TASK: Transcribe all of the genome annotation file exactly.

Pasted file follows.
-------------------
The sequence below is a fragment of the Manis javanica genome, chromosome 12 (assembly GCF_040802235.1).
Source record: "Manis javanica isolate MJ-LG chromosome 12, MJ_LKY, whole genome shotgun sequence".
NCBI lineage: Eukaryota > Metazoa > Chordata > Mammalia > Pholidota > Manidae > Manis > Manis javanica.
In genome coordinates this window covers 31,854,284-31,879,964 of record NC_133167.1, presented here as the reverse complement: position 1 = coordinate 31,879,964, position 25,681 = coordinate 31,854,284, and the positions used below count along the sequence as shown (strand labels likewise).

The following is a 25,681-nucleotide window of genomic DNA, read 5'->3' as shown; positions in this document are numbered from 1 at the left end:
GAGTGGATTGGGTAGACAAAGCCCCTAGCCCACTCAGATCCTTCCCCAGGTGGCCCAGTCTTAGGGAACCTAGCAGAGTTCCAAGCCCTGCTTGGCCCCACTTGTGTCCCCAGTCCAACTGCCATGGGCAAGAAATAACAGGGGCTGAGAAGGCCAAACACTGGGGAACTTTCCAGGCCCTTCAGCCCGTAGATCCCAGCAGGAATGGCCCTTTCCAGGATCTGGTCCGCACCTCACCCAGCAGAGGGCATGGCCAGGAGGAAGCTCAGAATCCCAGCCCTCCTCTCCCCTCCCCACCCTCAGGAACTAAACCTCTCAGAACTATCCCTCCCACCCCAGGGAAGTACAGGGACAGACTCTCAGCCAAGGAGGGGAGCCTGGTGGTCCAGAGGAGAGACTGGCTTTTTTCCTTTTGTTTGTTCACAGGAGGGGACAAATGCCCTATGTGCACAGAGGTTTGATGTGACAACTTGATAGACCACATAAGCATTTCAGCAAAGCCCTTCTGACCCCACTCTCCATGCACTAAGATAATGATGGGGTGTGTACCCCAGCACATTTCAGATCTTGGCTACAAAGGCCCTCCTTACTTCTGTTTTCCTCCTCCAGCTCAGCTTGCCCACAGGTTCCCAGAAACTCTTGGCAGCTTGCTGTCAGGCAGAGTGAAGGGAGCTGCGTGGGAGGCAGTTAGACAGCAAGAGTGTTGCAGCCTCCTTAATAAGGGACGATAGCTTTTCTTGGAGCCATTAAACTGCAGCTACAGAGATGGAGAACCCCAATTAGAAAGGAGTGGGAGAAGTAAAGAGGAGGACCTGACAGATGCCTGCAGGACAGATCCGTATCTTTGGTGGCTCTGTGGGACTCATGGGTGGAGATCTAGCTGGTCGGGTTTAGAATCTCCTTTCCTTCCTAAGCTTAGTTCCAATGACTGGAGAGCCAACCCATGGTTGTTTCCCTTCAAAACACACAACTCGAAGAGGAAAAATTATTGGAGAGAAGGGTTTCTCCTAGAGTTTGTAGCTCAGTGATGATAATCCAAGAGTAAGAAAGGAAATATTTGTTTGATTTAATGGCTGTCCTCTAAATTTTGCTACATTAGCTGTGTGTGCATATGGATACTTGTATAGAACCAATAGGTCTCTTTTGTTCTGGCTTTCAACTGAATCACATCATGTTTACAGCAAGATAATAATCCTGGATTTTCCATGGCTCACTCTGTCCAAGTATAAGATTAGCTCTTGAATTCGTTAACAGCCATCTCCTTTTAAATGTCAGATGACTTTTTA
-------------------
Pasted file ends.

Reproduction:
The sequence below is a fragment of the Manis javanica genome, chromosome 12 (assembly GCF_040802235.1).
Source record: "Manis javanica isolate MJ-LG chromosome 12, MJ_LKY, whole genome shotgun sequence".
NCBI lineage: Eukaryota > Metazoa > Chordata > Mammalia > Pholidota > Manidae > Manis > Manis javanica.
In genome coordinates this window covers 31,854,284-31,879,964 of record NC_133167.1, presented here as the reverse complement: position 1 = coordinate 31,879,964, position 25,681 = coordinate 31,854,284, and the positions used below count along the sequence as shown (strand labels likewise).

The following is a 25,681-nucleotide window of genomic DNA, read 5'->3' as shown; positions in this document are numbered from 1 at the left end:
GAGTGGATTGGGTAGACAAAGCCCCTAGCCCACTCAGATCCTTCCCCAGGTGGCCCAGTCTTAGGGAACCTAGCAGAGTTCCAAGCCCTGCTTGGCCCCACTTGTGTCCCCAGTCCAACTGCCATGGGCAAGAAATAACAGGGGCTGAGAAGGCCAAACACTGGGGAACTTTCCAGGCCCTTCAGCCCGTAGATCCCAGCAGGAATGGCCCTTTCCAGGATCTGGTCCGCACCTCACCCAGCAGAGGGCATGGCCAGGAGGAAGCTCAGAATCCCAGCCCTCCTCTCCCCTCCCCACCCTCAGGAACTAAACCTCTCAGAACTATCCCTCCCACCCCAGGGAAGTACAGGGACAGACTCTCAGCCAAGGAGGGGAGCCTGGTGGTCCAGAGGAGAGACTGGCTTTTTTCCTTTTGTTTGTTCACAGGAGGGGACAAATGCCCTATGTGCACAGAGGTTTGATGTGACAACTTGATAGACCACATAAGCATTTCAGCAAAGCCCTTCTGACCCCACTCTCCATGCACTAAGATAATGATGGGGTGTGTACCCCAGCACATTTCAGATCTTGGCTACAAAGGCCCTCCTTACTTCTGTTTTCCTCCTCCAGCTCAGCTTGCCCACAGGTTCCCAGAAACTCTTGGCAGCTTGCTGTCAGGCAGAGTGAAGGGAGCTGCGTGGGAGGCAGTTAGACAGCAAGAGTGTTGCAGCCTCCTTAATAAGGGACGATAGCTTTTCTTGGAGCCATTAAACTGCAGCTACAGAGATGGAGAACCCCAATTAGAAAGGAGTGGGAGAAGTAAAGAGGAGGACCTGACAGATGCCTGCAGGACAGATCCGTATCTTTGGTGGCTCTGTGGGACTCATGGGTGGAGATCTAGCTGGTCGGGTTTAGAATCTCCTTTCCTTCCTAAGCTTAGTTCCAATGACTGGAGAGCCAACCCATGGTTGTTTCCCTTCAAAACACACAACTCGAAGAGGAAAAATTATTGGAGAGAAGGGTTTCTCCTAGAGTTTGTAGCTCAGTGATGATAATCCAAGAGTAAGAAAGGAAATATTTGTTTGATTTAATGGCTGTCCTCTAAATTTTGCTACATTAGCTGTGTGTGCATATGGATACTTGTATAGAACCAATAGGTCTCTTTTGTTCTGGCTTTCAACTGAATCACATCATGTTTACAGCAAGATAATAATCCTGGATTTTCCATGGCTCACTCTGTCCAAGTATAAGATTAGCTCTTGAATTCGTTAACAGCCATCTCCTTTTAAATGTCAGATGACTTTTTA